Renwood Food Products v. Schaefer , 223 S.W.2d 144 ( 1949 )


Menu:
  • [1] This is an action to enforce by injunction the provisions of a restrictive covenant in a contract of employment. From a decree in favor of plaintiff, defendant has appealed.

    [2] Plaintiff, Renwood Food Products, Inc., is engaged in the business of selling frozen foods at wholesale. Defendant, Roy Schaefer, also known as LeRoy Peter Schaefer, entered plaintiff's employ in September, 1947, as a salesman. On September 11, 1947, the parties executed a written contract which contained the terms of defendant's employment. The material portions of said contract are as follows:

    [3] "1. Beginning on the 2nd day of September, 1947, the Company agrees to employ Employee as Salesman on a monthly basis at a salary of Two Hundred ($200.00) Dollars per month, plus commission. Employment of Employee shall be subject to termination either by the Company or by Employee on fifteen (15) days' notice in writing to the other party, with or without cause.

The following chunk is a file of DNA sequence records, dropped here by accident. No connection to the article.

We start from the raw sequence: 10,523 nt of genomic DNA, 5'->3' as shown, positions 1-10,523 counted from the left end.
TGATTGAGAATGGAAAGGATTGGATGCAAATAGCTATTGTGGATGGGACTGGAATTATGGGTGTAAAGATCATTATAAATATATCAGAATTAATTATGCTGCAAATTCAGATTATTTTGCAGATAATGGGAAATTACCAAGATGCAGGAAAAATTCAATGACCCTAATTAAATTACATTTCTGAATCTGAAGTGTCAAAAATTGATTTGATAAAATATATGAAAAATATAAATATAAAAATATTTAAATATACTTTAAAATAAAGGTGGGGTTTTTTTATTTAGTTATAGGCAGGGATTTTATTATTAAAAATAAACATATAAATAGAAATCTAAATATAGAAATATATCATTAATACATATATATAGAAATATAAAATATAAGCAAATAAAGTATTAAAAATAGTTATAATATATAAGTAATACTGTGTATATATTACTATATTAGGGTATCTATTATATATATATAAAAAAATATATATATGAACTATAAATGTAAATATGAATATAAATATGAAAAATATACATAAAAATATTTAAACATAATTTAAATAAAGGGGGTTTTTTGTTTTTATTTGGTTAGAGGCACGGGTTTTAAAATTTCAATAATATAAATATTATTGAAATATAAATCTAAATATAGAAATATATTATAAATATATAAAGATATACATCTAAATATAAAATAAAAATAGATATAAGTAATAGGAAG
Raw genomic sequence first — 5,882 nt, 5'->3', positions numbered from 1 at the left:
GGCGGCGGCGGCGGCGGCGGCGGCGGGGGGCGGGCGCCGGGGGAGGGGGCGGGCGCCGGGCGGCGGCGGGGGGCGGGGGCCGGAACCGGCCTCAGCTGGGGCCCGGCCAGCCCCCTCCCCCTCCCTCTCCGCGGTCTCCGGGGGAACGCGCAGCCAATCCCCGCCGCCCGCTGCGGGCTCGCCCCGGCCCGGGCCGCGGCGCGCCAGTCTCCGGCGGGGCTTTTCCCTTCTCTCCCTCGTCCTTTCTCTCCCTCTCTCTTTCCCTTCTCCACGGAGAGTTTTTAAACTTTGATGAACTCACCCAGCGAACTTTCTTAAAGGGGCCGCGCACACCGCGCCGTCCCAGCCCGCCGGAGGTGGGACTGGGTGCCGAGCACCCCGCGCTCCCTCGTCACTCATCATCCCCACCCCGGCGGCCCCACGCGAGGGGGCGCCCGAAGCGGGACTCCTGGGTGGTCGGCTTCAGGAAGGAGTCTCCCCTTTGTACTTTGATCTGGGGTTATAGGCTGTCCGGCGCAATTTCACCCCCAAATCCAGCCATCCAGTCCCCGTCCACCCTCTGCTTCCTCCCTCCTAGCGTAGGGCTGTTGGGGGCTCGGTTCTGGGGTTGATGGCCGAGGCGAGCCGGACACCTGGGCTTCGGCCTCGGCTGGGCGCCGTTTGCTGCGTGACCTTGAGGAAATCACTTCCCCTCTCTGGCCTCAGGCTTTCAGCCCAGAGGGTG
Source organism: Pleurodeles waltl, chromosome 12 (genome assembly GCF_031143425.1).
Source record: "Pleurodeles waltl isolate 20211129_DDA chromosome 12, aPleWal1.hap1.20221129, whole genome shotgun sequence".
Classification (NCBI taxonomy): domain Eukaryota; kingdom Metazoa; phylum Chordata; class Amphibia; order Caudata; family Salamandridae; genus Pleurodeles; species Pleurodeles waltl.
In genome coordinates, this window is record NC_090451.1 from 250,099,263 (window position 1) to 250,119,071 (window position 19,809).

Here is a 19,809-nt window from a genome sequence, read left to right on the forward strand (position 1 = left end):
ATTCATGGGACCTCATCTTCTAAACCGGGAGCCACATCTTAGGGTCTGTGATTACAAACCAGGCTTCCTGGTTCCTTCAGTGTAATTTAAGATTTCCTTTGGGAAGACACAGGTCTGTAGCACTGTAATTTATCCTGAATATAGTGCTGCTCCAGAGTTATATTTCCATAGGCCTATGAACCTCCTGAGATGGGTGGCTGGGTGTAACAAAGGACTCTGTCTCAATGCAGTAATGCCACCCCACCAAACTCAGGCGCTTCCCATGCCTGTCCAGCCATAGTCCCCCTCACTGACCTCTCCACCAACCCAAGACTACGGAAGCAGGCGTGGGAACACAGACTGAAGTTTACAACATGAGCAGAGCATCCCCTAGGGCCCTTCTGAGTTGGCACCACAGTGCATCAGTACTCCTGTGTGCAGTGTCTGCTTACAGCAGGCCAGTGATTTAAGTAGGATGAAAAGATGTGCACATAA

[4] "2. In consideration of his employment by the Company, Employee agrees that on termination of his employment for any cause whatsoever, he will not directly or indirectly engage in the business of distributing frozen foods or in any competitive business within the City of St. Louis, Missouri, St. Louis County, Missouri, Madison County, Illinois, and St. Clair County, Illinois, nor in any manner be connected with or employed by any person, firm or corporation engaged in the business of distributing frozen foods or any competitive business. for a period of one (1) year from the date when his employment under this contract ceases.

    [5] "3. Employee agrees that upon termination of his employment for any cause whatsoever, he will surrender to the Company in good condition any record or records kept by him containing the names, addresses and other information with regard to customers of the Company served by Employee."

    [6] At the time defendant was employed he had had no previous experience in the frozen food business, but had been employed as a bread salesman. He also had some previous experience in selling to the grocery trade. Defendant received no special instructions in the sale of frozen foods. He was introduced to the trade by a Mr. McClymont, a salesman employed by the plaintiff in the north St. Louis territory and who was then leaving plaintiff's service. There were no trade secrets communicated to defendant.